# The Tiffany Problem: A Deeper Dive

Have you ever wondered why the Tiffany Problem is so important? In this blog post, we will take a deeper dive into the Tiffany Problem and explore its significance in the field of mathematics. We will also discuss some of the different approaches that have been used to solve the problem and the challenges that still remain.

## What is the Tiffany Problem?

The Tiffany Problem is a mathematical problem that asks for the maximum number of non-overlapping squares that can be placed on a chessboard. The problem is named after Lewis Carroll, who first posed it in 1879. Carroll was inspired by the stained glass windows of Tiffany & Co., which often featured intricate patterns of squares.

The Tiffany Problem is a challenging problem to solve, and it has attracted the attention of mathematicians for over a century. In 1910, the mathematician Max Dehn proved that the maximum number of non-overlapping squares that can be placed on a chessboard is 31. This result was later improved by other mathematicians, and the current best known upper bound is 35.

## Approaches to Solving the Tiffany Problem

There are a number of different approaches that have been used to solve the Tiffany Problem. One approach is to use a brute-force search algorithm to try all possible arrangements of squares on the chessboard. This approach is guaranteed to find the maximum number of squares, but it is very inefficient. Another approach is to use a divide-and-conquer algorithm to break the problem down into smaller subproblems. This approach is more efficient than a brute-force search, but it can still be very time-consuming.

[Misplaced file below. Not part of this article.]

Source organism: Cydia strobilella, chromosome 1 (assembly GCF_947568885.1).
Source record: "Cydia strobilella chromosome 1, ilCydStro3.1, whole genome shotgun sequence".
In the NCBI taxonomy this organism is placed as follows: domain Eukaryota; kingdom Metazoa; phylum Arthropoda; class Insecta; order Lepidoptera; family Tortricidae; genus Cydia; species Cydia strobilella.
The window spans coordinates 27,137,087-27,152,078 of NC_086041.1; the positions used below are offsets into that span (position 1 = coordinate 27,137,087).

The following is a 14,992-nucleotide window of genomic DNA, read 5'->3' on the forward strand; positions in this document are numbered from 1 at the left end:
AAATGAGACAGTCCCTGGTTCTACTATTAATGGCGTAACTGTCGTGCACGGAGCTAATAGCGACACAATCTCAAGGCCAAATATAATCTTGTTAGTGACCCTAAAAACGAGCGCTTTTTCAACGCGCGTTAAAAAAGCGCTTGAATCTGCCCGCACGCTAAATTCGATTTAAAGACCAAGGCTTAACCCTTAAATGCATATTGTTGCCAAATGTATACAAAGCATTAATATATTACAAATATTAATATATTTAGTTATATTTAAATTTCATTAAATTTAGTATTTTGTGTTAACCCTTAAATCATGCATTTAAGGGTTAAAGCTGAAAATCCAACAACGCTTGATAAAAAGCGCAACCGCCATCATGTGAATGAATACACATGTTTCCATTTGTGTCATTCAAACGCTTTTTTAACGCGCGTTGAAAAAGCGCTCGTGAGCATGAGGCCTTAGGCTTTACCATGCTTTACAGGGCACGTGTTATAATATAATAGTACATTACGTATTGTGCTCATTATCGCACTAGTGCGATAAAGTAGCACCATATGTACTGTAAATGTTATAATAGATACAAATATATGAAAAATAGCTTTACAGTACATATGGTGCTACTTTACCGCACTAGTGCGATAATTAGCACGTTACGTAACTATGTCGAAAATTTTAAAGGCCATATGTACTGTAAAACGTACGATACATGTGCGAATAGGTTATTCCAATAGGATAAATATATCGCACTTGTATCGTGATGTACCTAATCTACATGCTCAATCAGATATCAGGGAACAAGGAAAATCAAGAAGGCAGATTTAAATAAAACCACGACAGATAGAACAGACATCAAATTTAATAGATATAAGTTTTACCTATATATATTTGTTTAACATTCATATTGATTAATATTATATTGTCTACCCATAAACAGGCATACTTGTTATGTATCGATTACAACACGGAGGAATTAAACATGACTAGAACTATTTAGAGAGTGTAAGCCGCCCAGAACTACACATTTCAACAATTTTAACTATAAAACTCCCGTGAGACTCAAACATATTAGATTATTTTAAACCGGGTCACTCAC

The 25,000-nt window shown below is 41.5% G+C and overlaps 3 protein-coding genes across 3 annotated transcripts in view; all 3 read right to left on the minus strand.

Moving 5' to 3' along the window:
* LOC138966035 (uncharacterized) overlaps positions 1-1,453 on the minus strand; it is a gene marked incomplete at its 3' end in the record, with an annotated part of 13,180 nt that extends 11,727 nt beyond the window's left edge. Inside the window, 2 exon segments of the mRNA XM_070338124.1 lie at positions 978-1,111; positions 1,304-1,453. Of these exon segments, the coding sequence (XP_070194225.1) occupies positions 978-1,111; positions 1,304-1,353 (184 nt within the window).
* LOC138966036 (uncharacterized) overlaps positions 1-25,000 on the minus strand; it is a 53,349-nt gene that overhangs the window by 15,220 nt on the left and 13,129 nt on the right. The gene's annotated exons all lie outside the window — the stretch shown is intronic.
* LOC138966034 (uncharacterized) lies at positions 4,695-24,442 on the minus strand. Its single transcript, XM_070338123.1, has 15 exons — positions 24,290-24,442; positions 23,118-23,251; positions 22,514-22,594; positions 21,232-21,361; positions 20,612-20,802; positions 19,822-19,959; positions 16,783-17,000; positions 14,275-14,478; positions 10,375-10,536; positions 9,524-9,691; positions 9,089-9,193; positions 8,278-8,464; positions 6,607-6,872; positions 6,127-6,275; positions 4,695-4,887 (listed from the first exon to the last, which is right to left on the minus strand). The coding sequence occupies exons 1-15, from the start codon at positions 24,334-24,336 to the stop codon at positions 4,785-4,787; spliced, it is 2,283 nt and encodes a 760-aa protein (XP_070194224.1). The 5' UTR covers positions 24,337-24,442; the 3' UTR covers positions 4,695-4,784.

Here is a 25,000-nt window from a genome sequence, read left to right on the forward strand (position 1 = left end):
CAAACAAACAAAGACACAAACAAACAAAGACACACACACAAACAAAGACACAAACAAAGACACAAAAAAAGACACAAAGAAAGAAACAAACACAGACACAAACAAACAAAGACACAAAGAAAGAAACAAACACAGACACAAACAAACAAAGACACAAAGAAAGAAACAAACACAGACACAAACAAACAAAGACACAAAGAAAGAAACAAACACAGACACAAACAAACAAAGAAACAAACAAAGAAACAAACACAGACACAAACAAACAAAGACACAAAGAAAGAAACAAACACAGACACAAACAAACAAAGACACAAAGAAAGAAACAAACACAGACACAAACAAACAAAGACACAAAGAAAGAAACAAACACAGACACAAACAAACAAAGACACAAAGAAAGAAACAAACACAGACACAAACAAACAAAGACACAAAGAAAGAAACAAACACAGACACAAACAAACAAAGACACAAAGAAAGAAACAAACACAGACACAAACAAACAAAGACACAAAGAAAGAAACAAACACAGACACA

A third approach to solving the Tiffany Problem is to use a mathematical technique called linear programming. Linear programming can be used to find the maximum number of squares that can be placed on a chessboard subject to certain constraints. This approach is often used in conjunction with other approaches to solve the problem.

## Challenges and Open Questions

Despite the progress that has been made in solving the Tiffany Problem, there are still a number of challenges and open questions that remain. One challenge is to find a more efficient algorithm for solving the problem. The current best known algorithm has a time complexity of O(n^6), where n is the size of the chessboard. This means that the algorithm takes a very long time to run for large chessboards.

Another challenge is to find a way to prove that the current best known upper bound of 35 is the maximum number of non-overlapping squares that can be placed on a chessboard. This is a very difficult problem, and it is not clear how to approach it.

## Conclusion

The Tiffany Problem is a challenging and fascinating mathematical problem that has attracted the attention of mathematicians for over a century. While some progress has been made in solving the problem, there are still a number of challenges and open questions that remain. The Tiffany Problem is a reminder that there are still many unsolved problems in mathematics, and that there is still much to learn about the world around us.